One of the best parts of more playtime? There's a new sparkle in my creations. When my notes, words, and rhythms emerge from a place of "Why not? It's fun and I like it!" instead of "I should do it this way because...," the work feels more like me and I enjoy it more. 

I've been using this approach more in lessons, too. When students find their own sense of fun and joy in self-guided projects that seem like a diversion from the path or approach I'm envisioning, the student almost always comes back to things they "should" be doing on their own later because the "shoulds" help them achieve the things that brings them joy. They still have "shoulds" to do in their assignments that they don't really consider fun, but when they have some joy and self-directed goals mixed in, they actually do more of the "shoulds." 

I would previously have labeled this "fun-first" approach "procrastinating," but I realize now that it's completely necessary. It's not just a backdoor approach to productivity. It makes me a more complete, less anxious, healthier, more joyful human being.

What are your experiences with playtime and productivity?


We teachers sometimes hit impasses with our students. 

I used to think students were lazy or had bad attitudes when they would suddenly become resistant to progress through different tactics, including not practicing for a little while. Then I learned something profound from Jeanie LoVetri: “Always assume they are doing their best, even when you think they're not.” At the same time, I was delving into The Artist's Way by Julia Cameron. In it, Julia says, “Being blocked and being lazy are two different things...Do not call the inability to start laziness. Call it fear.”

Now when a student suddenly seems lazy, defensive, belligerent, forgetful, etc., I recognize that it may be because we've finally found the locked door we’ve been searching for on their journey of development...the door that has been preventing them from sounding the way they want. Chances are good that they’ve either tried to unlock that door already with no success, that someone else has told them they can’t open it, or that they’re terrified of what will happen if they do open it. It’s my job to help them craft a key and to help them believe it’s safe to go through. (Help is an important word here. Almost always, the student needs other support and knowledge to fully unlock the door. Help often means referring a student to books, activities, therapists, medical professionals, and avoided conversations that are needed for them to take the next steps after they get through the door.)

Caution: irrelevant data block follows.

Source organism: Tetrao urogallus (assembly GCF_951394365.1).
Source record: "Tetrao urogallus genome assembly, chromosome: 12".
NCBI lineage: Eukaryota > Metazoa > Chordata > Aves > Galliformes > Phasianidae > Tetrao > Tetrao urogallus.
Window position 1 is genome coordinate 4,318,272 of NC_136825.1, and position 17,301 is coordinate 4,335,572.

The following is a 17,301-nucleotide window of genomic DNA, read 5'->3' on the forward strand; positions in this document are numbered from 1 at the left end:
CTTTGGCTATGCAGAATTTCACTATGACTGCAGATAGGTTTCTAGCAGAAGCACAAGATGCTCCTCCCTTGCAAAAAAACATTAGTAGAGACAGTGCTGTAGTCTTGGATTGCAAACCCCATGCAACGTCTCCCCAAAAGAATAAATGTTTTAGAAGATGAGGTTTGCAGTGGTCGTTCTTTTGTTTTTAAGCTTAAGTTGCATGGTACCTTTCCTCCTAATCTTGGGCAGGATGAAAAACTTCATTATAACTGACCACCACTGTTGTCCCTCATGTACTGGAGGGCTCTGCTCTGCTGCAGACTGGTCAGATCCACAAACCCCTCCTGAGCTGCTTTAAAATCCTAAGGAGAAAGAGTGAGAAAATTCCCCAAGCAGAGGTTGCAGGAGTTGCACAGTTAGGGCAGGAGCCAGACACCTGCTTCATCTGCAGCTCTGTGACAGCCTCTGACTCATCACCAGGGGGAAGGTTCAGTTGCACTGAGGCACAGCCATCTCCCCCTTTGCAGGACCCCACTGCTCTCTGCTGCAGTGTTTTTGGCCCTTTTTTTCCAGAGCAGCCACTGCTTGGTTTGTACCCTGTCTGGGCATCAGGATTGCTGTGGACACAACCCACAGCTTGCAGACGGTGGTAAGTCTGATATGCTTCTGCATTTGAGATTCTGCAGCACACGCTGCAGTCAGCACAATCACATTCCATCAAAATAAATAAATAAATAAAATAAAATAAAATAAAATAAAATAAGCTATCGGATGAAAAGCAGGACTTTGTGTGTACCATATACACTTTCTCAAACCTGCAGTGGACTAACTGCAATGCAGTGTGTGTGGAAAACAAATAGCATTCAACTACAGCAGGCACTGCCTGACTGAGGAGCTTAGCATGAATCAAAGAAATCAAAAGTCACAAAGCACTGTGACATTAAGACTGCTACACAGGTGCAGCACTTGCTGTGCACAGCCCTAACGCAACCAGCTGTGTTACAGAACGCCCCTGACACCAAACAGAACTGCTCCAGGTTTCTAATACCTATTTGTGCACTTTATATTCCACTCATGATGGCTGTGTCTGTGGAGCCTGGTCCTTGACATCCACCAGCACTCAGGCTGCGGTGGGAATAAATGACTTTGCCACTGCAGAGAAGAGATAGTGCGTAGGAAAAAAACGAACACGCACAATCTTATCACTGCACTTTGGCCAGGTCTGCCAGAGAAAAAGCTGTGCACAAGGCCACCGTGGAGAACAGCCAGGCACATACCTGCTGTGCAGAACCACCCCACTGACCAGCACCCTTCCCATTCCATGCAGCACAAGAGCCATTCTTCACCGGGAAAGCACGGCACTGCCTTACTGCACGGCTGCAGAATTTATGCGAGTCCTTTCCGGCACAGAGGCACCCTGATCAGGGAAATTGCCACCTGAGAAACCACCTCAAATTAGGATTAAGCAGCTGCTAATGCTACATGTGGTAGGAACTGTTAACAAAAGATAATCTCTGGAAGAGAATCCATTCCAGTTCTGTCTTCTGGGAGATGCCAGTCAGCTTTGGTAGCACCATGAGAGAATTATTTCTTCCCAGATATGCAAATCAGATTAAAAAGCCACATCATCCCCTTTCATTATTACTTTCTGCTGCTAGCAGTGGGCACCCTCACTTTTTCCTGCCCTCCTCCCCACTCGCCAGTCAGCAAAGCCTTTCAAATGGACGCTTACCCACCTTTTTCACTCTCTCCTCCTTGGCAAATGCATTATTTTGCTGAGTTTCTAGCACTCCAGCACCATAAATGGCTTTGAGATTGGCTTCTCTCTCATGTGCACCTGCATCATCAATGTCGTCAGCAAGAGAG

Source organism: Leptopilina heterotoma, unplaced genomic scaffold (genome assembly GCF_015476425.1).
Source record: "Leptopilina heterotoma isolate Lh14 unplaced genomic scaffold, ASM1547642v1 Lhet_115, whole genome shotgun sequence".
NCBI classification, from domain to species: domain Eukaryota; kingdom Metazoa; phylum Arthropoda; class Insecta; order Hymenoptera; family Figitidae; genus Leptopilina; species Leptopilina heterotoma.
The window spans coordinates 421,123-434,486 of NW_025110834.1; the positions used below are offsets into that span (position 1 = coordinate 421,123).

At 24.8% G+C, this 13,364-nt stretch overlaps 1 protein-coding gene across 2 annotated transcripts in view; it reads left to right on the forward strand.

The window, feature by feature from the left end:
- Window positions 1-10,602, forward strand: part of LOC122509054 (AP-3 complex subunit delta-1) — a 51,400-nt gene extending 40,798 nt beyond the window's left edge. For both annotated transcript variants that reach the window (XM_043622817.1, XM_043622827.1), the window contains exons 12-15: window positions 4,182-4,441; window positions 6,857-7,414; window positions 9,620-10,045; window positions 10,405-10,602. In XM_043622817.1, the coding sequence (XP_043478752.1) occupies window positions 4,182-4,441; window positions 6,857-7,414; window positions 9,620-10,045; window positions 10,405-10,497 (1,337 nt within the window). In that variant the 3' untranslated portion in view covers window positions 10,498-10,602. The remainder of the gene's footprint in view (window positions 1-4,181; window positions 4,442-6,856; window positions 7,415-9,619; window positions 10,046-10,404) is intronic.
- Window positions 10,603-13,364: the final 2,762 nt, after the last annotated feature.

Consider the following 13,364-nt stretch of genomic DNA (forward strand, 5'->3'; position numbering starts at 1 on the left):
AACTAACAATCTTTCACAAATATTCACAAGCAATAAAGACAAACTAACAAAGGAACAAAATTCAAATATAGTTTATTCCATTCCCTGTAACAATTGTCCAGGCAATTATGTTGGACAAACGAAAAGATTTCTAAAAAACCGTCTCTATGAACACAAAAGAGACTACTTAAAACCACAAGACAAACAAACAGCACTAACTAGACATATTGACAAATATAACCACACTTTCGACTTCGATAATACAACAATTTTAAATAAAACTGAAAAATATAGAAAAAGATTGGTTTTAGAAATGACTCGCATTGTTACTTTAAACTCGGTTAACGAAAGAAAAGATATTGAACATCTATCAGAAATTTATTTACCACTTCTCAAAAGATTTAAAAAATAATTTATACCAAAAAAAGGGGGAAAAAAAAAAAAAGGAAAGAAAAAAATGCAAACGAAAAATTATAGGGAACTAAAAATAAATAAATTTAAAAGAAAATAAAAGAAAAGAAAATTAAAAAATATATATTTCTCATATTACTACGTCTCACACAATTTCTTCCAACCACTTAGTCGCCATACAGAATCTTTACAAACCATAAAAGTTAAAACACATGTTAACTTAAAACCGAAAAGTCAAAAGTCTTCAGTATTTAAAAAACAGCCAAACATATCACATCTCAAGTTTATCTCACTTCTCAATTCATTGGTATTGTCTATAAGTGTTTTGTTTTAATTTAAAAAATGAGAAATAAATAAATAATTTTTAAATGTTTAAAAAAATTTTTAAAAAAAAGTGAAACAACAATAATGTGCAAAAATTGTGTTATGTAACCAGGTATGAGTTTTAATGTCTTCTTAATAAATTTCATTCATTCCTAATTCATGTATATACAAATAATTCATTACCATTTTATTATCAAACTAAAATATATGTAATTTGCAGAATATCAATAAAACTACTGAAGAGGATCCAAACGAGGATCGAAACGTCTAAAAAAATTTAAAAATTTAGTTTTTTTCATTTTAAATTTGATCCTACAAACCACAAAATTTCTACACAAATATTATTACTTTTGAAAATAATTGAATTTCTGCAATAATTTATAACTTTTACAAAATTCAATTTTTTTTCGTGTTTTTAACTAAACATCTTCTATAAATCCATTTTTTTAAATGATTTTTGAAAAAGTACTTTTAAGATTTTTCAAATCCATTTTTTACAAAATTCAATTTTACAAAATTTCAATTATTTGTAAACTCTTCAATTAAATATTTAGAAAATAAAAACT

Assuming a student is doing their best forces me to keep asking questions that will help me create a better solution and forces me to keep believing they will ultimately choose to go forward, even if they don’t choose that today. It’s my job to lead them to the truth, but I can’t force them to swallow it. Trying to force progress prematurely only seems to amplify the voice of whatever is keeping a student from moving forward. They’re ready when they’re ready. In the meantime, there are always plenty of things we can do to work on other things that aren't so scary to them. (The value of working indirectly is another post for another time.)

Assuming that the student is doing her best has saved me from wasting a lot of energy resenting my students and assuming the worst. They wouldn't be studying with me if they didn't want to get better on some level. Even if they are holding themselves back from success due to other reasons that they need to explore, I have to teach them under the assumption that they will eventually deal with those reasons, and when they do, they will need the tools that I am teaching them to use.

I’ve learned to look forward to those difficult “brickwall” lessons because it means we’re almost on the other side. They’re, by far, the most uncomfortable lessons, but some of my best and most rewarding solutions for students have been created there. If students never get through the door, they see these lessons as the worst ones, and sometimes quit lessons altogether if they’re exceptionally afraid of taking the next steps that would follow. If students do get through the door, they tend to see those lessons as profound experiences of clarity and hope about the progress they’ve made up to that point and the progress that is yet to be made. 

Eventually, if a student decides that they will not take the steps needed to finish forging the key to unlock the door, I have to let them go. It's very rare for me, but it does happen. There is a limit to the amount of solutions and help that I can give without the student putting their share of work into the process. It’s a difficult decision, but these students tend to sap more than their share of the limited energy and creativity that I have to give…energy and creativity that needs to be shared equally among all of my students. When I realize that this is happening, I have to let them go for the sake of my other students.

I’ve found many powerful solutions by first assuming that there’s more I can do, and the lessons where I see a student finally open the door make it all worth it. Do you have similar experiences? What were they like? I'd love to hear your thoughts in the comments.